- Difference between Lollipop and Kitkat - TabletExpress
Difference between Lollipop and Kitkat
There are 15 key differences between the Lollipop theme and the Kitkat theme. Please read our detailed reviews with illustrations.
With Lollipop, most of the features you love about Android are still there and work just as before, but some subtle design changes give everything a fresh new look.
15 Key Differences Between Lillipop and Kitkat Themes
Tap and Go
To set up your new Lollipop device, you'll be presented with the option to "tap and go." This NFC-and-Bluetooth-powered data transfer lets you move all of your Google Account details, configuration settings, data and apps over to a new device just by placing your old phone or tablet against it.
Use the flashlight
Pull down the notification drawer then tap the top bar to reveal the flashlight app alongside other options like airplane mode. The app will only appear if your device has an LED flash alongside its camera.
Prioritize your apps
Lollipop lets you set up a list of important apps that are allowed to disturb you even when most aren't. Head to Settings -> Sound & notification -> App notifications and you can choose to block each app or mark it as a priority one.
Deal with notifications from the lock screen
In Lollipop all of your app notifications appear on the lock screen ready for viewing. Not only that, but you can interact with them as well. Swipe to dismiss, tap to reply and so on, depending on the app in question. A double-tap gets you into the relevant app.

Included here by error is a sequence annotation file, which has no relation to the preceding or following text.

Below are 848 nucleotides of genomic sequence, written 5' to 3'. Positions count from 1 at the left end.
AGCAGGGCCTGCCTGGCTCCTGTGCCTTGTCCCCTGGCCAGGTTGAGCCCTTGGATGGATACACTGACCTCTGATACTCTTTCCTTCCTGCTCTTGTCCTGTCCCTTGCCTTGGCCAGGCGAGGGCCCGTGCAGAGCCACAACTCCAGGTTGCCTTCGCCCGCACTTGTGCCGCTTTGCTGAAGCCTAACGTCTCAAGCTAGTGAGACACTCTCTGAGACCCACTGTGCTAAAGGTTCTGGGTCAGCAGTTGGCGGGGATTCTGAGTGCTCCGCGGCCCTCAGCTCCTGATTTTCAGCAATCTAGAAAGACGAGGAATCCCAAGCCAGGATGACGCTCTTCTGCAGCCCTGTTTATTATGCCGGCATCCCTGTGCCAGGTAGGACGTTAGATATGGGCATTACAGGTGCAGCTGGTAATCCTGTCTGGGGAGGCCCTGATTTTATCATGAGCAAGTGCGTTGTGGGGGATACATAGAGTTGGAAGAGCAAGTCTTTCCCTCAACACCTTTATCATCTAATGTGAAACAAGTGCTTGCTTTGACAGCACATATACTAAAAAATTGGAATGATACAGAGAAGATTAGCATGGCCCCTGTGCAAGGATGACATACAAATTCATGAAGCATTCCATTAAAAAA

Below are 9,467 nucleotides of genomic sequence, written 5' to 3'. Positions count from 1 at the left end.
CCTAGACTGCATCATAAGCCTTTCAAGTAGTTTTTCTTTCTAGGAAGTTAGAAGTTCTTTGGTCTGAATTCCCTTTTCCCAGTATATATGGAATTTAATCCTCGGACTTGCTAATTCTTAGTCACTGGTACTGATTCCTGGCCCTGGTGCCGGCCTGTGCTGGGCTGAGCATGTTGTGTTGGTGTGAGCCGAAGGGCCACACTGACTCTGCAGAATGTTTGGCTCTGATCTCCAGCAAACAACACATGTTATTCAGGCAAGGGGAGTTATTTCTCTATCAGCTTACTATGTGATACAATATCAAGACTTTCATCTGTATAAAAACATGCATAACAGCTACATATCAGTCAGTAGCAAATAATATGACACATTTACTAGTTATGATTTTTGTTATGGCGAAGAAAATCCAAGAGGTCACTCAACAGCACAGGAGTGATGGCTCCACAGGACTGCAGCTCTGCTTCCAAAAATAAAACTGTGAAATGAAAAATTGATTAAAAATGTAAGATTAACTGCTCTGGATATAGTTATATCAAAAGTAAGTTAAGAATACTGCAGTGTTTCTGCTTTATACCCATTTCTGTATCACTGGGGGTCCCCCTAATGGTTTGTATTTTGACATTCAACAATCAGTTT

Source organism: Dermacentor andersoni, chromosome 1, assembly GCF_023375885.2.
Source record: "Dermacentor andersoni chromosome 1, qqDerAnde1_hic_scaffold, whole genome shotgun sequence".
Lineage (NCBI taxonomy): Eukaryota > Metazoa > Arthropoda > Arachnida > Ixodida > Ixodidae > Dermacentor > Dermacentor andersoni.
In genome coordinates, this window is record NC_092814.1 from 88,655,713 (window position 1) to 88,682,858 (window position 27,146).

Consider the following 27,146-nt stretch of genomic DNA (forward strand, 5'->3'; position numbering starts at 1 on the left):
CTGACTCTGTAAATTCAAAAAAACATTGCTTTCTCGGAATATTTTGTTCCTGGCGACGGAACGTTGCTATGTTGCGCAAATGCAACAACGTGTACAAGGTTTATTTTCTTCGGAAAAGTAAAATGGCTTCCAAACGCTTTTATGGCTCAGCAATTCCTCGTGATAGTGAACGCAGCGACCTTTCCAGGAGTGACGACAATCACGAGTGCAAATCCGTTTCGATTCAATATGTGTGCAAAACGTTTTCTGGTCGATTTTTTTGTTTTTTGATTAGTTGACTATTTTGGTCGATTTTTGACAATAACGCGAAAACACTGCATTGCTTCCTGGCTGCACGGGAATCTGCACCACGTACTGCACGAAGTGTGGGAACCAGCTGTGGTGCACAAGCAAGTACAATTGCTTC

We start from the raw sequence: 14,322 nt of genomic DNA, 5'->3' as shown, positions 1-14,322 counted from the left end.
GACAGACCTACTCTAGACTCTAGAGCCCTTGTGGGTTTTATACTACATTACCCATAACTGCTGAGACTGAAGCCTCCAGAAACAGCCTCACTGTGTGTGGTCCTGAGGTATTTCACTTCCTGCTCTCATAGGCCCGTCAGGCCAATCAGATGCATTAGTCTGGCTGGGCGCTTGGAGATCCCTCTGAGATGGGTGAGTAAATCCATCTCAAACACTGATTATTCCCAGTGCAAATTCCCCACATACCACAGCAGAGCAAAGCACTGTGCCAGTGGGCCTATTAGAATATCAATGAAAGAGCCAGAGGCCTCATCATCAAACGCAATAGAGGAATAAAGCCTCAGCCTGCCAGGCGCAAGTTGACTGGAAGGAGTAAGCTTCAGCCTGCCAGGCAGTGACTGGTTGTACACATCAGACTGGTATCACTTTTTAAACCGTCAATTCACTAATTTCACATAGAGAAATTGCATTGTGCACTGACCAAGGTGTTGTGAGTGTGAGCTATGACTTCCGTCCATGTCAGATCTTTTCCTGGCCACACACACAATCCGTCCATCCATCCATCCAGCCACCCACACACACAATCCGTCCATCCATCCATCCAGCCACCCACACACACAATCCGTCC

If you want to hand over your device to one of your kids or a friend, you can "pin" them inside one single app.
Jump to app settings
Lollipop has improve the ability to jump straight to an app's settings or information panel right from the lock screen. Long-press on any notification and (depending on the app) you'll see a cog icon (the app settings shortcut) and an info icon (the app notification settings shortcut).
Predict battery life
New to Android Lollipop is the ability to see how much time is left before the battery runs out of juice, or how long you need to wait before your device is fully charged up.
Search settings and networks
Google's search bar is getting more ubiquitous with each passing version of Android, and in Lollipop it's made it into the Settings app. Tap the magnifying glass icon to use it. It can be a quick way of finding a particular option you're looking for, especially if you don't already know what menu or heading it's under. You can use the same feature to bring up saved Wi-Fi networks too.
Enter guest mode
Sharing devices with other people (friends, colleagues, family members, and distracted children) can be a real pain, but Lollipop's new Guest Mode eases it somewhat.
Improve text legibility
If you were wondering if the Accessibility menu within Settings would get overlooked in the Android Lollipop upgrade, there's a new experimental feature here called High contrast text. Essentially, it gives white or difficult-to-read text a black outline when it's being viewed on a light background.
Chromecast more quickly
It's right in the notification drawer—tap on the Cast screen icon to locate your Chromecast and begin screen casting.
Add trusted devices
A trusted device is a specified Bluetooth or NFC-enabled gadget that will automatically disable the security code or pattern on your Android phone or tablet when it's in range.
Hang a ‘do not disturb’ sign
This works a little bit like the priority app notifications we mentioned earlier, but it's based around times and days more than apps.
Get back to your apps after a reboot
In Lollipop, you will have your recently opened apps been present on the Overview screen when you reboot your device to help you quickly get back to a previous conversation or website if you need to.
Save the battery
Android Lollipop includes a built-in battery saver mode that you can get to kick in at 15 percent battery, 5 percent battery or never (you can also switch it on and off manually). It cuts off some background syncing and vibrations and makes various other tweaks as well.
The above-mentioned features are just some of the notable differences between Lollipop and Kitkat themes; there are even more subtle changes in the Lollipop theme that make it worth the update.